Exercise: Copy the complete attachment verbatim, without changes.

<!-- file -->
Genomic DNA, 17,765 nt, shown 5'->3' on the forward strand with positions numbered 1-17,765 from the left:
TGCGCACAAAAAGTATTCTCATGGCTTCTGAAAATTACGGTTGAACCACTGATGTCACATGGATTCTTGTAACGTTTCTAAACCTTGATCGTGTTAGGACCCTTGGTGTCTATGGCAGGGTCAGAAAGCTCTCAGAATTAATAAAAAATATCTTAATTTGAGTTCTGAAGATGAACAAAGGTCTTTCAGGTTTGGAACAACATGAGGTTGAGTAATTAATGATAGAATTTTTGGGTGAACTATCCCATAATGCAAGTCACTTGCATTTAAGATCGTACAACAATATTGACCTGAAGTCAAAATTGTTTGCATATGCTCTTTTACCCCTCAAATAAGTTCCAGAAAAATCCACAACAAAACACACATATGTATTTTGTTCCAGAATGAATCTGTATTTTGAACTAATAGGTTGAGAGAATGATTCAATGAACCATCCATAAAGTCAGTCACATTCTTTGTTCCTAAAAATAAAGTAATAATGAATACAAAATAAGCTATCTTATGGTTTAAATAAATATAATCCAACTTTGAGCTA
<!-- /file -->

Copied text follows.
Genomic DNA, 17,765 nt, shown 5'->3' on the forward strand with positions numbered 1-17,765 from the left:
TGCGCACAAAAAGTATTCTCATGGCTTCTGAAAATTACGGTTGAACCACTGATGTCACATGGATTCTTGTAACGTTTCTAAACCTTGATCGTGTTAGGACCCTTGGTGTCTATGGCAGGGTCAGAAAGCTCTCAGAATTAATAAAAAATATCTTAATTTGAGTTCTGAAGATGAACAAAGGTCTTTCAGGTTTGGAACAACATGAGGTTGAGTAATTAATGATAGAATTTTTGGGTGAACTATCCCATAATGCAAGTCACTTGCATTTAAGATCGTACAACAATATTGACCTGAAGTCAAAATTGTTTGCATATGCTCTTTTACCCCTCAAATAAGTTCCAGAAAAATCCACAACAAAACACACATATGTATTTTGTTCCAGAATGAATCTGTATTTTGAACTAATAGGTTGAGAGAATGATTCAATGAACCATCCATAAAGTCAGTCACATTCTTTGTTCCTAAAAATAAAGTAATAATGAATACAAAATAAGCTATCTTATGGTTTAAATAAATATAATCCAACTTTGAGCTA